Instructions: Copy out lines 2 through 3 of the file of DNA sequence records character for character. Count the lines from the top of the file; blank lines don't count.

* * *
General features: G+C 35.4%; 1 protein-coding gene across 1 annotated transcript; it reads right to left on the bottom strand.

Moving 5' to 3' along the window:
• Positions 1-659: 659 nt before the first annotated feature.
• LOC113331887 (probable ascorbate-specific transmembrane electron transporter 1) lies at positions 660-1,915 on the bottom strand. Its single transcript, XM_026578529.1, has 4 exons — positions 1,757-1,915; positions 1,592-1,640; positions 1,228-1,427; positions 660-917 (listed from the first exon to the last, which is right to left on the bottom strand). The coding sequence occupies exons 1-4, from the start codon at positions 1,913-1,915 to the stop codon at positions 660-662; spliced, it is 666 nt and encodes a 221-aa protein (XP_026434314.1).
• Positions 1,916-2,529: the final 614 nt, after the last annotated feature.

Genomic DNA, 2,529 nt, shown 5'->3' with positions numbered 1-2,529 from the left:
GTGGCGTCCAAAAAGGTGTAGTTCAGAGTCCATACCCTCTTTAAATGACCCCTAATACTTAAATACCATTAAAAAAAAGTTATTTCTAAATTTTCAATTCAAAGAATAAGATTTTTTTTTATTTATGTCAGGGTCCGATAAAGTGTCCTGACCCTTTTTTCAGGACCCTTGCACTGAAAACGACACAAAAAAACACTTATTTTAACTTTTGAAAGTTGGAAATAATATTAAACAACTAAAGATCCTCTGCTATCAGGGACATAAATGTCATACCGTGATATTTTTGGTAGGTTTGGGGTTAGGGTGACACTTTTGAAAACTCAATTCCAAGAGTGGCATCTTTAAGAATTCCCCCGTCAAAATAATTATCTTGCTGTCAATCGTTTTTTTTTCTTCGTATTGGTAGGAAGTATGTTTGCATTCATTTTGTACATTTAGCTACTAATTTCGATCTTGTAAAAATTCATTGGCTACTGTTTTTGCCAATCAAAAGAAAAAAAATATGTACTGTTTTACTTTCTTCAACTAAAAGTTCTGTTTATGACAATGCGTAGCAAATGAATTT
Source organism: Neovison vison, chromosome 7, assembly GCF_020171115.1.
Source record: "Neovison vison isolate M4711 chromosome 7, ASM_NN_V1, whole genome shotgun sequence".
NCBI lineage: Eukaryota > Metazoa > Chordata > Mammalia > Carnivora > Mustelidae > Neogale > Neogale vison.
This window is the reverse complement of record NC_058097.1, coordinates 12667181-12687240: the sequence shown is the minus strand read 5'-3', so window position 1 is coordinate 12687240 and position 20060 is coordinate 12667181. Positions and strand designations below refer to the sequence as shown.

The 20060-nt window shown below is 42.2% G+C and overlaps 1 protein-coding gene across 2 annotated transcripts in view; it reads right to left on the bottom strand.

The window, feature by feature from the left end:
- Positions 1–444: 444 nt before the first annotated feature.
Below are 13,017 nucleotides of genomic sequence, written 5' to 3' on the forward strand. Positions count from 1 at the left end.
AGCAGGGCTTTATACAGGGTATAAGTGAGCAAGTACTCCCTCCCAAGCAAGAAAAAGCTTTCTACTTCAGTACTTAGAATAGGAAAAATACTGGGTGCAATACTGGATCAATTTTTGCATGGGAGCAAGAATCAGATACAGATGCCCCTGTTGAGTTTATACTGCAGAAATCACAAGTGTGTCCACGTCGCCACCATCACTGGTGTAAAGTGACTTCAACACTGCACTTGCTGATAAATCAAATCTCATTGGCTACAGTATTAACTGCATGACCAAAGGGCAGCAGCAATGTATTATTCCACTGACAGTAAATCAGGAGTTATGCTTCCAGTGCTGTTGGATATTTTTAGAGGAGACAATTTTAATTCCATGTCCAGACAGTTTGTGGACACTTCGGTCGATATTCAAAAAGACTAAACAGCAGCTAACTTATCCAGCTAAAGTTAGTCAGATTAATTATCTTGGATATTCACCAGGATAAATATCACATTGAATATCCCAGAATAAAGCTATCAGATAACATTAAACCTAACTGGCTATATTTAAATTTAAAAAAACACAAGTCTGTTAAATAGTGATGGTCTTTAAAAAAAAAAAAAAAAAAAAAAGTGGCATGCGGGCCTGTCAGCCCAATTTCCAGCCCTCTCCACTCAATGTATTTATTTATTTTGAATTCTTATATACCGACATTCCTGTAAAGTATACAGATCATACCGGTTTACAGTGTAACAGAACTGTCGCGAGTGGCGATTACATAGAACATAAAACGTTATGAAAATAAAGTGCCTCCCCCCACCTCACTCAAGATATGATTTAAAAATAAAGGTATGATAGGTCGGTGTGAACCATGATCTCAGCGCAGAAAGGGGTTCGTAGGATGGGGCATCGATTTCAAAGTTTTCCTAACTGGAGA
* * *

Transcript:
Moving 5' to 3' along the window:
• Positions 1-659: 659 nt before the first annotated feature.